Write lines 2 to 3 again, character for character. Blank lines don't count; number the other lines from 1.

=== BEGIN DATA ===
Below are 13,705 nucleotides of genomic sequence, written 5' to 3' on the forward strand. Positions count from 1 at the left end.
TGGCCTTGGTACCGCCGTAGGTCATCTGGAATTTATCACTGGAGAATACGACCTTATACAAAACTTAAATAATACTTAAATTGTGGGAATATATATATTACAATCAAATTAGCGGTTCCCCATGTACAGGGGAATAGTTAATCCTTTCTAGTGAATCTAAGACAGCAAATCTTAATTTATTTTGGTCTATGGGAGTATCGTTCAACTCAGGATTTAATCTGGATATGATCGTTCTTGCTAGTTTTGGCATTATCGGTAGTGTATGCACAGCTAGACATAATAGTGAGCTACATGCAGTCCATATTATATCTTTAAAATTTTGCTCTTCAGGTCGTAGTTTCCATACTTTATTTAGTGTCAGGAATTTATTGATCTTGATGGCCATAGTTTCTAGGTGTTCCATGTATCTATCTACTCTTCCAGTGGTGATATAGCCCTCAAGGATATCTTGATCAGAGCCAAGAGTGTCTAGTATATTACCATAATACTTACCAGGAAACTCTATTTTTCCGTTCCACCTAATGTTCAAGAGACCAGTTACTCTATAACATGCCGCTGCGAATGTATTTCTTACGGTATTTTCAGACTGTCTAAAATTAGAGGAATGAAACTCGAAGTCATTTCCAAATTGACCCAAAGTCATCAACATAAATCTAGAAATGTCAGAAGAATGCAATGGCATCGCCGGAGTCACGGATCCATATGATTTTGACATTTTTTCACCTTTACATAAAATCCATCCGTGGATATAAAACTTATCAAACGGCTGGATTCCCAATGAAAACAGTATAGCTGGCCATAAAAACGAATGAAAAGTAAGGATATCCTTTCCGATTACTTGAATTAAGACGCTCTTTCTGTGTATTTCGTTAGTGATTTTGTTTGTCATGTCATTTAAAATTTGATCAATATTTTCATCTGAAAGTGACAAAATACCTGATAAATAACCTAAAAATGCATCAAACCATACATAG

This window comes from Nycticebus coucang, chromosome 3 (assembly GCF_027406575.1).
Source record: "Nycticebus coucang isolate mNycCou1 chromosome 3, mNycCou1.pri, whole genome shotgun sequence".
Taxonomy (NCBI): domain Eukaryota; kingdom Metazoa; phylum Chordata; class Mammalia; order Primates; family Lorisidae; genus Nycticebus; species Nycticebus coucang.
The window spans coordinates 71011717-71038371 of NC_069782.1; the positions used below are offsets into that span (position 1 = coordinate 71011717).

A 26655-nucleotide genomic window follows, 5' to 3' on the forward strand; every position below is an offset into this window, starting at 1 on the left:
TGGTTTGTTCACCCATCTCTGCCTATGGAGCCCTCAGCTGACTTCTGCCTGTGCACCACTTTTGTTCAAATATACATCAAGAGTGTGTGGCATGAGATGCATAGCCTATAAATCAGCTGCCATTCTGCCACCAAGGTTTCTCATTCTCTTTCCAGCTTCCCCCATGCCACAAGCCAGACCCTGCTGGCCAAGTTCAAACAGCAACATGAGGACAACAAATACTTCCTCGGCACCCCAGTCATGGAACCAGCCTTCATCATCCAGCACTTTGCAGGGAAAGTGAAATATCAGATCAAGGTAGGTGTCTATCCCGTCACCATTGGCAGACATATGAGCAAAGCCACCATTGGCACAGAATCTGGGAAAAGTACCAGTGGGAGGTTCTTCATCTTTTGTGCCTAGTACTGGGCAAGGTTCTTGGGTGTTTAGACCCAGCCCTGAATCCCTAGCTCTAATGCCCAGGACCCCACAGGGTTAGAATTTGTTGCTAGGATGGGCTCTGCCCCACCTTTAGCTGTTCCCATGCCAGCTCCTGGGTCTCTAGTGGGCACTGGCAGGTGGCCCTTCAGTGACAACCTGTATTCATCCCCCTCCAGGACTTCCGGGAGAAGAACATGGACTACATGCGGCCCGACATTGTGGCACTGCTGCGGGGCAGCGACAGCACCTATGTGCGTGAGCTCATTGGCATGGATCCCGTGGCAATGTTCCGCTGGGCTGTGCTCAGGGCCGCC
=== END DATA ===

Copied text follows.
TGGCCTTGGTACCGCCGTAGGTCATCTGGAATTTATCACTGGAGAATACGACCTTATACAAAACTTAAATAATACTTAAATTGTGGGAATATATATATTACAATCAAATTAGCGGTTCCCCATGTACAGGGGAATAGTTAATCCTTTCTAGTGAATCTAAGACAGCAAATCTTAATTTATTTTGGTCTATGGGAGTATCGTTCAACTCAGGATTTAATCTGGATATGATCGTTCTTGCTAGTTTTGGCATTATCGGTAGTGTATGCACAGCTAGACATAATAGTGAGCTACATGCAGTCCATATTATATCTTTAAAATTTTGCTCTTCAGGTCGTAGTTTCCATACTTTATTTAGTGTCAGGAATTTATTGATCTTGATGGCCATAGTTTCTAGGTGTTCCATGTATCTATCTACTCTTCCAGTGGTGATATAGCCCTCAAGGATATCTTGATCAGAGCCAAGAGTGTCTAGTATATTACCATAATACTTACCAGGAAACTCTATTTTTCCGTTCCACCTAATGTTCAAGAGACCAGTTACTCTATAACATGCCGCTGCGAATGTATTTCTTACGGTATTTTCAGACTGTCTAAAATTAGAGGAATGAAACTCGAAGTCATTTCCAAATTGACCCAAAGTCATCAACATAAATCTAGAAATGTCAGAAGAATGCAATGGCATCGCCGGAGTCACGGATCCATATGATTTTGACATTTTTTCACCTTTACATAAAATCCATCCGTGGATATAAAACTTATCAAACGGCTGGATTCCCAATGAAAACAGTATAGCTGGCCATAAAAACGAATGAAAAGTAAGGATATCCTTTCCGATTACTTGAATTAAGACGCTCTTTCTGTGTATTTCGTTAGTGATTTTGTTTGTCATGTCATTTAAAATTTGATCAATATTTTCATCTGAAAGTGACAAAATACCTGATAAATAACCTAAAAATGCATCAAACCATACATAG

This window comes from Nycticebus coucang, chromosome 3 (assembly GCF_027406575.1).